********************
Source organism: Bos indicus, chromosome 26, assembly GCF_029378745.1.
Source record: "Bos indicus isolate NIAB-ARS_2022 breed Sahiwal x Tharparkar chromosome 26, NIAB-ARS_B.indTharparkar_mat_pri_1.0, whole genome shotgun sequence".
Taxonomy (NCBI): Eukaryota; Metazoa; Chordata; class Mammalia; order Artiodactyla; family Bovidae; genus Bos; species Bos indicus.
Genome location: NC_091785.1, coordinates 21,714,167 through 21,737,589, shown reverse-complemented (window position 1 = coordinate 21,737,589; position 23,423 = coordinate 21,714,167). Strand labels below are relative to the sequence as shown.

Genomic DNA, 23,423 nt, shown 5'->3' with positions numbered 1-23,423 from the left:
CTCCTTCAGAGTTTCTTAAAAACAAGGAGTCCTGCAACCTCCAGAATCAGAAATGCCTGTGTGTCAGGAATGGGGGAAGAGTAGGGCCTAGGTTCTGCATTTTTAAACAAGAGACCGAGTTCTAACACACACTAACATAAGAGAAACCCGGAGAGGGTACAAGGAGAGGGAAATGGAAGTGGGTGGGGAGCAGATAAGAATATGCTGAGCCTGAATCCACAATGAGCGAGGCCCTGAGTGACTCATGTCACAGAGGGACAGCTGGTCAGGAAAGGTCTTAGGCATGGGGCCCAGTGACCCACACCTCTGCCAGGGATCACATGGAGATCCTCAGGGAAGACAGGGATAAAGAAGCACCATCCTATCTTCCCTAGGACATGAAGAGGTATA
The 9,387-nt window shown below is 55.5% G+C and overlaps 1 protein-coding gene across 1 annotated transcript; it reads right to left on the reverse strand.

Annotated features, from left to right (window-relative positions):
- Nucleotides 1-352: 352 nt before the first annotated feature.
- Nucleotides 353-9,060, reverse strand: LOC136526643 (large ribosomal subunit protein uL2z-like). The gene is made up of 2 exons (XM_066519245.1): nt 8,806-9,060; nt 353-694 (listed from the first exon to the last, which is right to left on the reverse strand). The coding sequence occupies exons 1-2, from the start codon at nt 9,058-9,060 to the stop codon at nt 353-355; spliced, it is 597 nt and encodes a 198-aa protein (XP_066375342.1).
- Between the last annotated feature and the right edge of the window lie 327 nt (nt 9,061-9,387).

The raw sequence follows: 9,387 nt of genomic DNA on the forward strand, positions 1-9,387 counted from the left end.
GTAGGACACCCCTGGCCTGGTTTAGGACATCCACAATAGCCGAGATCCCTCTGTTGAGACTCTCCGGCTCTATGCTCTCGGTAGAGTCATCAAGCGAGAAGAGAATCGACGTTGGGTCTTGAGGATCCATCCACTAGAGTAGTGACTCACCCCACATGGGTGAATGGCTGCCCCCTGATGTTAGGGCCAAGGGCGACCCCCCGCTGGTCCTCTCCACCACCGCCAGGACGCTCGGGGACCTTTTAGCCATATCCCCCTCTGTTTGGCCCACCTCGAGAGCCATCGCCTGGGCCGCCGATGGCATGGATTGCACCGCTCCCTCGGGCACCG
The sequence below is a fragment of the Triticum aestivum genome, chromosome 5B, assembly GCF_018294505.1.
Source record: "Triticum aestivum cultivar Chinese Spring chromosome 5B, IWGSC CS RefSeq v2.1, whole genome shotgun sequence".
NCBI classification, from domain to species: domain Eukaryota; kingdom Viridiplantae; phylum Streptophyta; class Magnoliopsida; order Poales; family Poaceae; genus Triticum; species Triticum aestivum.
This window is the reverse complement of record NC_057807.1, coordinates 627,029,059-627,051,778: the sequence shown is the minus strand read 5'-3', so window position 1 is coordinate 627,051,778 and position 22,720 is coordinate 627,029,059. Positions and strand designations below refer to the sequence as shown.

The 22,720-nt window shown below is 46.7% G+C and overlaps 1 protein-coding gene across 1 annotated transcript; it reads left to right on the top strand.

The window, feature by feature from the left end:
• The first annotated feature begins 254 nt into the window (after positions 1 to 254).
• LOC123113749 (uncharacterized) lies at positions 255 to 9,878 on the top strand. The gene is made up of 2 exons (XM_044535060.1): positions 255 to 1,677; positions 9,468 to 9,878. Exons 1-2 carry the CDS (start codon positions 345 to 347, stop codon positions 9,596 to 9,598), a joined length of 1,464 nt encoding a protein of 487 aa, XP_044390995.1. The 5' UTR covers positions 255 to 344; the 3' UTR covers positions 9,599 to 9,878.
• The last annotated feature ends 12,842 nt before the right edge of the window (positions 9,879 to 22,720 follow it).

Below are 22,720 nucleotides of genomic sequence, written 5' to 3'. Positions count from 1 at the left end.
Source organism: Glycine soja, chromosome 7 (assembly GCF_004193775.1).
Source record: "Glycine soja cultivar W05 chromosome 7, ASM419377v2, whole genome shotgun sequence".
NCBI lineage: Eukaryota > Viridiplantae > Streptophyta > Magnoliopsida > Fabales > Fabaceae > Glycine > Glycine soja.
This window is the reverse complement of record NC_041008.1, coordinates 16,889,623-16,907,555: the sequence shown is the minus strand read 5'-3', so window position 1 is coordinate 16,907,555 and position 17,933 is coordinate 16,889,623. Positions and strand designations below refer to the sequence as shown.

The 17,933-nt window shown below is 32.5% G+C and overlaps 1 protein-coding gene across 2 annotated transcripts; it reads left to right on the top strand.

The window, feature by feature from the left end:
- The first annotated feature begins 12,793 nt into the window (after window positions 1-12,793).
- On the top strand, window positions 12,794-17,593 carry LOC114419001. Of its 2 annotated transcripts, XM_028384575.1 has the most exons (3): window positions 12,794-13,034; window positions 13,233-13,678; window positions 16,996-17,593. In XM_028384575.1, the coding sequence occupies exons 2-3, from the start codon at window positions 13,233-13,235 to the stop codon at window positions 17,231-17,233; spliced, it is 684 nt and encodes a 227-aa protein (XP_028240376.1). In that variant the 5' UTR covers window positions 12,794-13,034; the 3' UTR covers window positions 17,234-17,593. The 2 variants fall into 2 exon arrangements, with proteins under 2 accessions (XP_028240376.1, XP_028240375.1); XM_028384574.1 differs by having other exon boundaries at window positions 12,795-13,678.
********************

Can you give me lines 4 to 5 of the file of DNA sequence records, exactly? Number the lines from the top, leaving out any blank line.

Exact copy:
Genome location: NC_091785.1, coordinates 21,714,167 through 21,737,589, shown reverse-complemented (window position 1 = coordinate 21,737,589; position 23,423 = coordinate 21,714,167). Strand labels below are relative to the sequence as shown.

Genomic DNA, 23,423 nt, shown 5'->3' with positions numbered 1-23,423 from the left: